Before I give my answer to the question, I think its important to note that, however much we may feel RAS is down from its peak prices in May (and it is down about 18% from that peak, it is hardly alone in that decline. Indeed, it has held up fairly well compared with other competitor Mortgage REITs over the interval. NCT has been down 19% over the interval (it looks like it's down even more, but it spun out NRZ last month). NRF and NRZ has been down as much as 20%. ABR has been down as much as 30%.
And mortgage REITs have done well compared with Agency REITs. ACAS has been down as much as 22%; NLY 25%;
Mortgage and Agency REITs have been down more than REITs in general, but all REITs are down significantly over the interval. The FTSE NAREIT U.S. Realty Equity index has been down over 12% over the interval. Bottom line, it may feel like the world has been crashing, but it really hasn't been. This is a broad market action that doesn't have much of anything to do with RAS itself, at least in my view.
I should note that while I have repeatedly bought RAS over this interval, I've also bought NCT, RSO, ABR, RSO, NRF, NRZ and other stocks that have declined since early May. I think that NCT may be due for the sharpest rebound of this group when its results come out next month, but aside from RAS, it's the only stock of the group for which I would say there has been significant company news that the market is is ignoring. For it, as for RAS, that news is its dividend.
More in my next post.
As for the why, check out the usual suspects:
1 - The market is concerned about the effects of interest rate changes and the effects of a reduction in the rate at which the Fed in buying bonds. The market shouldn't be afraid of these things. The Fed has made it perfectly clear that these changes, when they happen, will be tied to continuing improvements in the economy, that reductions in bond buying will mirror increases in the markets ability to absorb bonds and that changes in interest rates are probably another two years in the future. It remains that the market is an anticipation engine and betting over things that are two years away is just something it does. It's not rational, but the market really isn't rational. It's primarilly motovated by mob psychology. That's why sayings like "buy when there is blood running in the streets" are generally good advice. It's also why Yankee is complaining about bond illiquidity at the moment.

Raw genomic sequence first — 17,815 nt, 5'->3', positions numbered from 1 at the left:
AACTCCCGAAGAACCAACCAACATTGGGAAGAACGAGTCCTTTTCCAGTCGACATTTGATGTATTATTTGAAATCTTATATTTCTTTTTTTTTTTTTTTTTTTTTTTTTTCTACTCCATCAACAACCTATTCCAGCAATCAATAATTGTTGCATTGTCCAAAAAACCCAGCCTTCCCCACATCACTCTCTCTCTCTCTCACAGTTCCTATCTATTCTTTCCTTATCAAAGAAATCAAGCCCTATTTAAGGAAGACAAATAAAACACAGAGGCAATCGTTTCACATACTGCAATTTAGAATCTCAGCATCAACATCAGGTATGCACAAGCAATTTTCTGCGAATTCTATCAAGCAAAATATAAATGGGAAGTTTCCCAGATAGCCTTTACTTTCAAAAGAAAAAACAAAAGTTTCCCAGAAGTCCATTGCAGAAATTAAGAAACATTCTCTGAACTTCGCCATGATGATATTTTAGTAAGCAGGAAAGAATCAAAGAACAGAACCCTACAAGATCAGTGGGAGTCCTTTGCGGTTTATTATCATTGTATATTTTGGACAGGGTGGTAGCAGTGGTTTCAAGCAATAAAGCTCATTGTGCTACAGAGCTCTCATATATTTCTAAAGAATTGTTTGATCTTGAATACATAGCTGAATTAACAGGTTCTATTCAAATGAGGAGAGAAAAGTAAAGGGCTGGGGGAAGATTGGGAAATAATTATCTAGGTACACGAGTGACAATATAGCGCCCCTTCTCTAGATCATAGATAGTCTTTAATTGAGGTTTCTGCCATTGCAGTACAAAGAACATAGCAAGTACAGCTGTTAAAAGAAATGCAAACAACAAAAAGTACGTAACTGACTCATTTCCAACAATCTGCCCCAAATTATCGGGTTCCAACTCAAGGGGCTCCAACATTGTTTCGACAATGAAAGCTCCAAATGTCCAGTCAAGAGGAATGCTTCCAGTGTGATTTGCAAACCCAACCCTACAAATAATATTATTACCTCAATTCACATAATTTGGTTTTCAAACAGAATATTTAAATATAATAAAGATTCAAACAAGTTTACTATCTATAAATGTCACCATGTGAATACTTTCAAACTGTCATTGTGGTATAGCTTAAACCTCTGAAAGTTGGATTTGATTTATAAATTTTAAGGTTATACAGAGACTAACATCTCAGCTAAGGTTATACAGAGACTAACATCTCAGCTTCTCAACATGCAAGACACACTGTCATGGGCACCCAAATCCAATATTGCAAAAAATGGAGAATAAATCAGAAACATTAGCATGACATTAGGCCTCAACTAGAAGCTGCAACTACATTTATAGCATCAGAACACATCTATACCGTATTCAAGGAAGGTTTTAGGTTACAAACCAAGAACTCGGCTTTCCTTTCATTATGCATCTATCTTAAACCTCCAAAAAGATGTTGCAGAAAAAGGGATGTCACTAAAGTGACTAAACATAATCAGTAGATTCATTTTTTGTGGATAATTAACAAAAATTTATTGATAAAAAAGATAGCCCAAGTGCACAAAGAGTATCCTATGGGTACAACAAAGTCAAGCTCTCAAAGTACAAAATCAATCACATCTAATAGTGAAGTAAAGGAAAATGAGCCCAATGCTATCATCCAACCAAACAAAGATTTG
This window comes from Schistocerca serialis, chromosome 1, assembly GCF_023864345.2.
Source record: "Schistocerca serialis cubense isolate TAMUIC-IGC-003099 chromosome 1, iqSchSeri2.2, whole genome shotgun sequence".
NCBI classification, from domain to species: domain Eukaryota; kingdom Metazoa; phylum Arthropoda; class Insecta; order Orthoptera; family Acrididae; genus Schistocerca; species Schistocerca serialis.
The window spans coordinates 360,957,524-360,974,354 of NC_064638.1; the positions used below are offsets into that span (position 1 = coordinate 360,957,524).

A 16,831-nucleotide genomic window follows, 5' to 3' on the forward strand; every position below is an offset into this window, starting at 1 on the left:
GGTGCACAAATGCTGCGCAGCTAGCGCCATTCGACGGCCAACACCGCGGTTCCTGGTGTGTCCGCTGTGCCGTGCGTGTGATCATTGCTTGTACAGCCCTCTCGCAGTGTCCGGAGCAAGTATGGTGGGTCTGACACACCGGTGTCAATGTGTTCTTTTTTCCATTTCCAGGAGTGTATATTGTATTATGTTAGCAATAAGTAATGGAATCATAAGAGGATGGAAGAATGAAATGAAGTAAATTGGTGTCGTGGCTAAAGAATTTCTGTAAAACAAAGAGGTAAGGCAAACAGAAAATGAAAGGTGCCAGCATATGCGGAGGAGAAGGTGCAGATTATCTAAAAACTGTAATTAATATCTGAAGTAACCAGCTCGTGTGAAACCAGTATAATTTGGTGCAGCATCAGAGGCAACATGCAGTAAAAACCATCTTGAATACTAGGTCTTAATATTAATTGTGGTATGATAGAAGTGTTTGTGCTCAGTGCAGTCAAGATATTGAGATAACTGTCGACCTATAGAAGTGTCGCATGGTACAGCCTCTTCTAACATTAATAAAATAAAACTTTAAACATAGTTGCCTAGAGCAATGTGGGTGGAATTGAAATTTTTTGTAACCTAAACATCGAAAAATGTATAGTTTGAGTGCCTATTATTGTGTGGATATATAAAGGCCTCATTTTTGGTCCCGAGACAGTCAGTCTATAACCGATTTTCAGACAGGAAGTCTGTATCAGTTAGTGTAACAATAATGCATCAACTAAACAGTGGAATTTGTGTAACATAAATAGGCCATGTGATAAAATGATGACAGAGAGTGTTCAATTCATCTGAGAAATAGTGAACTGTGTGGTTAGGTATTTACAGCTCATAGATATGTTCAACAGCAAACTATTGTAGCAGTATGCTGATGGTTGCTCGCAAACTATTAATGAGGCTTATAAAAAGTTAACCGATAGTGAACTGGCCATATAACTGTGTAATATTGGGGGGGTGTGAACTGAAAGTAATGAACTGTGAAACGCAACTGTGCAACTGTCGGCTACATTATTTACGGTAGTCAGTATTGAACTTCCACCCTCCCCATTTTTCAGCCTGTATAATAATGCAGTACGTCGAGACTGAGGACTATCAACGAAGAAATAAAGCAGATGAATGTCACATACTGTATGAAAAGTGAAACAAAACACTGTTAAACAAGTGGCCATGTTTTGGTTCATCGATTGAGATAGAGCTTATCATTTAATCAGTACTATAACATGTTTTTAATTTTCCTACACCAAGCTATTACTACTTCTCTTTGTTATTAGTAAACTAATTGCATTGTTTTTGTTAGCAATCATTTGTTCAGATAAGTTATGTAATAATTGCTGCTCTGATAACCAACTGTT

2 - We are experiencing a correction. The DOW and Russell 2000 indexes have been down as much as 6.5% over the interval. The S&P has been down as much as 7.5%. It's hard to know if the correction is over, but the markets remain concerned with the same things that started the correction (see above), which means that interest sensitive stocks (e.g. financials and REITs) will probably demand higher dividend premiums until the market grows more confident. Odds are that will happen before the end of the summer (probably before the end of July), especially for REITs that have good results and promise growing dividends, but it could take longer than that. Real estaate remains strong, however, and the relatively high yields available there should encourage the greedy.
3 - In the short term, however, fear generally trumps greed, which is good for the greedy if they can leverage the actions of the fearful.over the long term, but is scary in the short term (hence this thread).
4 - Shorts thrive on fear. It's why bashers exist.
As for RAS itself, I would imagine that the market
5 - the market recognizes that the company is at interesting transition point. If it gets IRT and its new bridge loan securitization going it will start to experience recursive growth in which it can extract the value of its ownership positions in loans (the securitization) and real estate (IRT) by selling a substantial portion of its ownership position to a set of investors while retaining ongoing positions from those assets (via the last tranch and fees for the securitization and a partial ownership position and fees in IRT). That all sounds great, but RAS has to make it happen for RAS investors to reap the rewards. There are bound to be some folks who are willing to bet against that, so it wouldn't surprise me if the current decline has an inceased short position built into it.
6 - the market recognizes that, even when that transition is done, RAS will be somewhat riskier, with incraeseed leverage associated with the securitization and a somewhat decreased equity component as properties are sold to IRT. That will probably cause the market to want a higher dividend dividend premium than the 6.5% that RAS has been pricing at. That's in the future, of course, and will be accompanied by higher dividends, but the market is an anticipation engine and it tends to fear the worst, especially when change is underway.
All of that is pretty abstract, but its probably a part of what is happening right now. One more thing:
7 - Six months ago RAS was selling for $5.50. A year ago it was selling for $4.50. Less than two years ago it saw a two year low of $2.90. There is almost certainly some major profit taking going down, especially for investors like RIMA that bought near that two year low. That can only last so long, especially for a company that is typically trading most of a million shares a day, and especially at a time when fear is winning the day.
Bottom line: This will pass.
Prior davisflouger post might help explain this:
RIMA are value investors ... period. Any time you make a pick that's up more than double for you, you lighten up and look around for other value opportunities.